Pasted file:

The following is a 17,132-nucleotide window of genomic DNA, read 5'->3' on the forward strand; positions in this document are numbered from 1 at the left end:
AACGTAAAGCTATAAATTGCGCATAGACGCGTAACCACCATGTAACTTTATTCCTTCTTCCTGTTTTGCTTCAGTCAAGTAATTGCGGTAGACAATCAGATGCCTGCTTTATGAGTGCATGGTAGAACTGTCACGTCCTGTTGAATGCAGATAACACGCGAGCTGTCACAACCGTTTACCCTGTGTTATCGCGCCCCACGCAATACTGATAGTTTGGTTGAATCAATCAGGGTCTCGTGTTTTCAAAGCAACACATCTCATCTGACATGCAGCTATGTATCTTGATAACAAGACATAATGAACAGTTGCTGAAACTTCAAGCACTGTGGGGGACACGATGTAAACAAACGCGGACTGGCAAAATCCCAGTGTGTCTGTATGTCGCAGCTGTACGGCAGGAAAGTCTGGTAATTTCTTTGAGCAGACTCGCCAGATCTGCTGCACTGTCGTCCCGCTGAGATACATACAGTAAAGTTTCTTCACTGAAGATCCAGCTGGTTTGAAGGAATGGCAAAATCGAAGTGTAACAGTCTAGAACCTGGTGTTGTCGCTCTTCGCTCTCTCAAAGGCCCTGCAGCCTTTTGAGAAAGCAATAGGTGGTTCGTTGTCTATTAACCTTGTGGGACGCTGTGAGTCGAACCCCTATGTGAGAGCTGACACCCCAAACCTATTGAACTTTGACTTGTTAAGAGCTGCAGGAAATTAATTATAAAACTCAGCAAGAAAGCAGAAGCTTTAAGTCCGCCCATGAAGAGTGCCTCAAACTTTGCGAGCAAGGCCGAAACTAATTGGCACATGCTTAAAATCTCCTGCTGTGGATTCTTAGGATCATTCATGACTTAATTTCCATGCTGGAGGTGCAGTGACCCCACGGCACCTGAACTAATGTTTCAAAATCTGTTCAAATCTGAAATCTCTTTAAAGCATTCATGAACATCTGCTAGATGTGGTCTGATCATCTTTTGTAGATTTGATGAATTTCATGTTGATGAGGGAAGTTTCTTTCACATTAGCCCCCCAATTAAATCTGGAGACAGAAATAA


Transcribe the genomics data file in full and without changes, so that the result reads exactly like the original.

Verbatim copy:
The following is a 17,132-nucleotide window of genomic DNA, read 5'->3' on the forward strand; positions in this document are numbered from 1 at the left end:
AACGTAAAGCTATAAATTGCGCATAGACGCGTAACCACCATGTAACTTTATTCCTTCTTCCTGTTTTGCTTCAGTCAAGTAATTGCGGTAGACAATCAGATGCCTGCTTTATGAGTGCATGGTAGAACTGTCACGTCCTGTTGAATGCAGATAACACGCGAGCTGTCACAACCGTTTACCCTGTGTTATCGCGCCCCACGCAATACTGATAGTTTGGTTGAATCAATCAGGGTCTCGTGTTTTCAAAGCAACACATCTCATCTGACATGCAGCTATGTATCTTGATAACAAGACATAATGAACAGTTGCTGAAACTTCAAGCACTGTGGGGGACACGATGTAAACAAACGCGGACTGGCAAAATCCCAGTGTGTCTGTATGTCGCAGCTGTACGGCAGGAAAGTCTGGTAATTTCTTTGAGCAGACTCGCCAGATCTGCTGCACTGTCGTCCCGCTGAGATACATACAGTAAAGTTTCTTCACTGAAGATCCAGCTGGTTTGAAGGAATGGCAAAATCGAAGTGTAACAGTCTAGAACCTGGTGTTGTCGCTCTTCGCTCTCTCAAAGGCCCTGCAGCCTTTTGAGAAAGCAATAGGTGGTTCGTTGTCTATTAACCTTGTGGGACGCTGTGAGTCGAACCCCTATGTGAGAGCTGACACCCCAAACCTATTGAACTTTGACTTGTTAAGAGCTGCAGGAAATTAATTATAAAACTCAGCAAGAAAGCAGAAGCTTTAAGTCCGCCCATGAAGAGTGCCTCAAACTTTGCGAGCAAGGCCGAAACTAATTGGCACATGCTTAAAATCTCCTGCTGTGGATTCTTAGGATCATTCATGACTTAATTTCCATGCTGGAGGTGCAGTGACCCCACGGCACCTGAACTAATGTTTCAAAATCTGTTCAAATCTGAAATCTCTTTAAAGCATTCATGAACATCTGCTAGATGTGGTCTGATCATCTTTTGTAGATTTGATGAATTTCATGTTGATGAGGGAAGTTTCTTTCACATTAGCCCCCCAATTAAATCTGGAGACAGAAATAA